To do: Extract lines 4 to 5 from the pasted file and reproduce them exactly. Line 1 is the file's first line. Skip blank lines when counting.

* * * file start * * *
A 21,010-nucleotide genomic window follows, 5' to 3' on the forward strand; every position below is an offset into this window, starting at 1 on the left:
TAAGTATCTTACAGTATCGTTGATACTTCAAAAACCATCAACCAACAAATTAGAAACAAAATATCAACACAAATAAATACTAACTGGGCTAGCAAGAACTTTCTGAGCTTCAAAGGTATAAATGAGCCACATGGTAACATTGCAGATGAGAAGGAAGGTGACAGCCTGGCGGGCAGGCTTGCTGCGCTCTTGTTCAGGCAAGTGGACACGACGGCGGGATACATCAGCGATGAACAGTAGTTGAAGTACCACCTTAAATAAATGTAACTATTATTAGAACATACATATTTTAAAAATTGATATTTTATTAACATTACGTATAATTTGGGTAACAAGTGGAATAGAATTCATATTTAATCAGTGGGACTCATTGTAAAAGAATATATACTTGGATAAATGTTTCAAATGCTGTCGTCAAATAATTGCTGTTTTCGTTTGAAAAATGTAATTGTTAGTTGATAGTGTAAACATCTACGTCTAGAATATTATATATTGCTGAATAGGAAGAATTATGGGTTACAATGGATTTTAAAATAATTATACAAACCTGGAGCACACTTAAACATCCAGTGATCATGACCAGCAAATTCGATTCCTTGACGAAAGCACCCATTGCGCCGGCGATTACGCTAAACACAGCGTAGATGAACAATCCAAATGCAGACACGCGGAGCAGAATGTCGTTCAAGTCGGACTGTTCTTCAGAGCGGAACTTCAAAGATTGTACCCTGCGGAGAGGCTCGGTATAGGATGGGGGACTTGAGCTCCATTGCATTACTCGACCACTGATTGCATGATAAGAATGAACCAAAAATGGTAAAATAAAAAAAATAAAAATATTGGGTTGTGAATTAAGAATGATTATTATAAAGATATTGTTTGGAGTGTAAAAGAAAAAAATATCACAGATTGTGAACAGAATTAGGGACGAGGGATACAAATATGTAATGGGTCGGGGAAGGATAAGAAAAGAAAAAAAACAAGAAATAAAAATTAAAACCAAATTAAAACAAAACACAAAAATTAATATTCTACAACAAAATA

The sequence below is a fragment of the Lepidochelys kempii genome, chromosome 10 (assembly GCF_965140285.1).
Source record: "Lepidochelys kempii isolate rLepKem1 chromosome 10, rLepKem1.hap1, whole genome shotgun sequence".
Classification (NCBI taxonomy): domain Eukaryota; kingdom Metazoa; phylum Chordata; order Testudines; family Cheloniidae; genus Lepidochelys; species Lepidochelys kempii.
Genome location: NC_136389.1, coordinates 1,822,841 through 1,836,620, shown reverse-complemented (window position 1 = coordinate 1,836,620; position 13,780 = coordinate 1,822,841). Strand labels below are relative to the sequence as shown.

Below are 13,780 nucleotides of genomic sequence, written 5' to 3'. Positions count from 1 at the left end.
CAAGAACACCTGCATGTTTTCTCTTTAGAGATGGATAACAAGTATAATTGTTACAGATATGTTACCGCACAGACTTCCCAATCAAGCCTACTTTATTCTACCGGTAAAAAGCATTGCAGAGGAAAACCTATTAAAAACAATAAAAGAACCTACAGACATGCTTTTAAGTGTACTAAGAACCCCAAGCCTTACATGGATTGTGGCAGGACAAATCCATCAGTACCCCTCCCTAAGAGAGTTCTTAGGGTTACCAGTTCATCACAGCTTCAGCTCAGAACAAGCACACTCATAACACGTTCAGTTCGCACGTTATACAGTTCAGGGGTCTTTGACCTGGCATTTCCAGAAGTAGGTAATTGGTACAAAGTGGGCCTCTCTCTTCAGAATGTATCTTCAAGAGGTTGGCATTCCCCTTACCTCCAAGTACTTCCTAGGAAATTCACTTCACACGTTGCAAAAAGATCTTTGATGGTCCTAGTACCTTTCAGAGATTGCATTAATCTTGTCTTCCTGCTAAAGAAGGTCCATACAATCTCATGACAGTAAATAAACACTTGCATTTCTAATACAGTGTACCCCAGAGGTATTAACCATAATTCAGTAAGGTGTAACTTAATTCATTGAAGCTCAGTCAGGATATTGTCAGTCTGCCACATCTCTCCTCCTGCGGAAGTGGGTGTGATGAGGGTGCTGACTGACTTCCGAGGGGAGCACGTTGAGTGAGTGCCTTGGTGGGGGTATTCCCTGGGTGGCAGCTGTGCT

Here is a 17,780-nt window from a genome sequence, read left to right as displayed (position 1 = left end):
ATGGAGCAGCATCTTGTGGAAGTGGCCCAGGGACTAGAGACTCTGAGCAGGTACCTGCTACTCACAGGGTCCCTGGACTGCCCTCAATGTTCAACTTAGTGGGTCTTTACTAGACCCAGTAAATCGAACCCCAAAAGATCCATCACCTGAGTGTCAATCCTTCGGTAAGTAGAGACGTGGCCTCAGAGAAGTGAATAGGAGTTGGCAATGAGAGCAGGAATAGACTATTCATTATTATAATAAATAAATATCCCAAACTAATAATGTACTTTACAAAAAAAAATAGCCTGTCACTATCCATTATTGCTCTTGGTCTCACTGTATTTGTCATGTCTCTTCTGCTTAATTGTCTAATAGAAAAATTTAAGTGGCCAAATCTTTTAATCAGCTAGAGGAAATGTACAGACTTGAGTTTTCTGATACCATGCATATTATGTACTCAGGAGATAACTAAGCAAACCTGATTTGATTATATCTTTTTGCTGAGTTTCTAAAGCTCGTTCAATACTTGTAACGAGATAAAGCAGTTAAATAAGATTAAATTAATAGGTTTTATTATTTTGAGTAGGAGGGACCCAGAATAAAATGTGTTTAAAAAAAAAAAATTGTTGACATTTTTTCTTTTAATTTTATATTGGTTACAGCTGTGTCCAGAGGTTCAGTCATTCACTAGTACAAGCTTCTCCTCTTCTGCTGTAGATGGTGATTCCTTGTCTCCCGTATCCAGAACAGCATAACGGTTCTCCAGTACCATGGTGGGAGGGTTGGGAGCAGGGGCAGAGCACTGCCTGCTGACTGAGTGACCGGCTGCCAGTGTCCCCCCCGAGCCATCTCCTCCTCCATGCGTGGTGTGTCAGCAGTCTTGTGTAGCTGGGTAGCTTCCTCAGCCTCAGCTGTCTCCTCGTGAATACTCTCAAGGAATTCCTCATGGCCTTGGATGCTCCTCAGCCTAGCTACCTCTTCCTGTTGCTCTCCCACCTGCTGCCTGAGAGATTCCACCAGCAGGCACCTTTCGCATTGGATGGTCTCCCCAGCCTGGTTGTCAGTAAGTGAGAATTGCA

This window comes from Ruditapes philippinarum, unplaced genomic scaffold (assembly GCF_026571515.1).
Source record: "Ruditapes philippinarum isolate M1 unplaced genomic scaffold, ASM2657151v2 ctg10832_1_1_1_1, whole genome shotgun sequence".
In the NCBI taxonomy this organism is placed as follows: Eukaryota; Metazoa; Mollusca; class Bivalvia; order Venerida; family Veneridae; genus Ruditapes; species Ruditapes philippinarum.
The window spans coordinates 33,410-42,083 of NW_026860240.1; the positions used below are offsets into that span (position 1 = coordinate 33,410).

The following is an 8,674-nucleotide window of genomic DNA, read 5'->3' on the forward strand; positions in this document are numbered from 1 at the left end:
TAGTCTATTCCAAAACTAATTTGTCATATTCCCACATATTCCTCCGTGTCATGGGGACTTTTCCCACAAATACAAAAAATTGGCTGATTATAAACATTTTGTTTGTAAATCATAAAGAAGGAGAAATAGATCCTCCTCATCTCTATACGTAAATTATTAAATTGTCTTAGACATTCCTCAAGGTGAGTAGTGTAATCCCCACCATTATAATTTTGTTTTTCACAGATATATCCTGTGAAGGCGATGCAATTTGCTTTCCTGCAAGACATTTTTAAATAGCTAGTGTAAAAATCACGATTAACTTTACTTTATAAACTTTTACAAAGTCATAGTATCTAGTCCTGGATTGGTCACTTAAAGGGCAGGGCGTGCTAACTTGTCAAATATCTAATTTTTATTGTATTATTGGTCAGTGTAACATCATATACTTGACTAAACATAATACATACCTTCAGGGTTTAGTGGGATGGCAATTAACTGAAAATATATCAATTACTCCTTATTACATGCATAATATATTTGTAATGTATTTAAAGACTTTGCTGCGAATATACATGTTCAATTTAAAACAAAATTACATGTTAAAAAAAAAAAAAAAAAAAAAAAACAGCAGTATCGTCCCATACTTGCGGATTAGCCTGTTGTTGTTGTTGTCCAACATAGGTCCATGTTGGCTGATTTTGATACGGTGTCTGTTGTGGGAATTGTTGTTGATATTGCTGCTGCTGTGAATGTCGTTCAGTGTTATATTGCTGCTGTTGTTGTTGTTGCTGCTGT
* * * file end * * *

Source record: "Lepidochelys kempii isolate rLepKem1 chromosome 10, rLepKem1.hap1, whole genome shotgun sequence".
Classification (NCBI taxonomy): domain Eukaryota; kingdom Metazoa; phylum Chordata; order Testudines; family Cheloniidae; genus Lepidochelys; species Lepidochelys kempii.